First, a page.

saguaro

(redirected from saguaros)
Also found in: Dictionary, Encyclopedia.
Related to saguaros: Saguaro National Park, chollas
Graphic Thesaurus  🔍
Display ON
Animation ON
Legend
Synonym
Antonym
Related
  • noun

Synonyms for saguaro

extremely large treelike cactus of desert regions of southwestern United States having a thick columnar sparsely branched trunk bearing white flowers and edible red pulpy fruit

References in periodicals archive ?
This younger generation of saguaros is now the perfect size for cactus thieves.
Saguaros are unique to the Sonoran Desert, 120,000 square miles covering portions of Arizona, California and the northern Mexican states of Baja California and Sonora.
Gina begins by showing us how to make our kukuipad--harvesting sticks--from saguaro ribs.
There is, of course, a wealth of creosote bush, saguaros, and organ pipe cactus, prickly pears, mesquite, teddy bear cholla (Opuntia bigelovi), so-called because of the dense white spines that cover the body.
Pulling my binoculars to my eyes, I looked directly into the blurry saguaro and leaned ever so slowly to my right.
Looking at saguaros while listening to Burgess, one begins to appreciate why so many people are fascinated by these tall cacti.
The 2002 National Register of Big Trees lists no fewer than six national co-champion saguaro cacti, but three guys in Arizona say they've found one that'll best 'em all.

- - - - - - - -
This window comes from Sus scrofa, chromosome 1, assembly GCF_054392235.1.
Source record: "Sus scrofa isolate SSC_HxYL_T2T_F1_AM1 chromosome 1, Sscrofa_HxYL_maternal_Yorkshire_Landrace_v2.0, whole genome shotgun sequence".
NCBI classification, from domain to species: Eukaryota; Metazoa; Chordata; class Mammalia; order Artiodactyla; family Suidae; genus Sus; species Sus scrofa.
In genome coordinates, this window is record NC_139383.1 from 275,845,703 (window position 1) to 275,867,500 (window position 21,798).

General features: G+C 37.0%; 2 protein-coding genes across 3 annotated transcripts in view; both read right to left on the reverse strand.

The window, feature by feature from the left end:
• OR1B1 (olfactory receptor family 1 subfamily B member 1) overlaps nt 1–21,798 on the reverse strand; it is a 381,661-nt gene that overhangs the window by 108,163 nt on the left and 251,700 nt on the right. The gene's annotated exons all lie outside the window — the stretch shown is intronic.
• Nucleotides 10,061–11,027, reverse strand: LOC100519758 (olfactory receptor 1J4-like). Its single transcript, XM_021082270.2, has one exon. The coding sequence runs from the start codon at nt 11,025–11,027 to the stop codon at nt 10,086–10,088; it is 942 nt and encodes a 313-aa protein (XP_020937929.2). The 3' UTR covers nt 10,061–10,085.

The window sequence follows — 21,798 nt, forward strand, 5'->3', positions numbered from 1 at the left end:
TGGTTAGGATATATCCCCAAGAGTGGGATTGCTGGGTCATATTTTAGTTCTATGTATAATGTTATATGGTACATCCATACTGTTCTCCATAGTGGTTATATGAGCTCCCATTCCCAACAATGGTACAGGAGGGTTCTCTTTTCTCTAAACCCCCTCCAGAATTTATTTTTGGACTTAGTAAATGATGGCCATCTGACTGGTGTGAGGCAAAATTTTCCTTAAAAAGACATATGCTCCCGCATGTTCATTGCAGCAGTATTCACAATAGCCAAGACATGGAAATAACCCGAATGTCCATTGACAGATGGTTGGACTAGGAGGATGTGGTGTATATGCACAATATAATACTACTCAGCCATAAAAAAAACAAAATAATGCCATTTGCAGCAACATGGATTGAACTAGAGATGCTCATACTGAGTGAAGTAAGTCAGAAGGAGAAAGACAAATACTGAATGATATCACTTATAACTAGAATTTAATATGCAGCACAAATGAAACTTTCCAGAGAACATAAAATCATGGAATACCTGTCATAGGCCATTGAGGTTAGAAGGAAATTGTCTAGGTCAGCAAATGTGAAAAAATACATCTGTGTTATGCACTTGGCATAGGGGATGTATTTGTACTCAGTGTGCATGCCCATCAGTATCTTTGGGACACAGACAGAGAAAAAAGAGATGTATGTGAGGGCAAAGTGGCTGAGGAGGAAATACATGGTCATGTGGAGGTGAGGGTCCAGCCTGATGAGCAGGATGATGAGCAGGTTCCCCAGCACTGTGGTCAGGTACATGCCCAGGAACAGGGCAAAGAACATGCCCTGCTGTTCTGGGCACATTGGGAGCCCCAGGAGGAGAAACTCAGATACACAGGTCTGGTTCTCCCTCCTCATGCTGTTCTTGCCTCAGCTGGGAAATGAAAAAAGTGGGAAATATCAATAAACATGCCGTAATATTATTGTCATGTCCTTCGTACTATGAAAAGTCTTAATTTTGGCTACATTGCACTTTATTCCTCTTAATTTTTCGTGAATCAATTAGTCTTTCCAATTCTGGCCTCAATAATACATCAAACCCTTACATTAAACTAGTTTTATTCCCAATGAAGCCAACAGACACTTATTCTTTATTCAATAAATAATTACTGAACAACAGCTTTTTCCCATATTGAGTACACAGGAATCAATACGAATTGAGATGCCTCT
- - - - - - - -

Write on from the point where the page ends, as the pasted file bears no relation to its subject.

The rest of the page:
For the bedroom, the rising sun strikes a rock face at the top of the mountains to the south-west, dramatically backlighting the saguaros and ocotillo in the foreground.
First, two maps were produced recording the location of all saguaros and their clear preference for steep and south-facing aspects (Spalding 1909: Plates 15 and 16).
Prickly pears, saguaros, and most other cactuses have shallow roots that grow right under the sandy surface.
It isn't always easy for elf owls to find homes in the prickly saguaros.
An unexplained, accelerating die-off of the Arizona saguaros, preceded by a browning and thickening of the outer flesh (cuticle) and the loss of spines, may result from an increased exposure to ultraviolet-B (UVB) rays as the stratospheric ozone layer thins, says ecologist Kate Lajtha at Boston University.
Saguaros are native to Arizona's Sonoran Desert, which is usually hot and dry.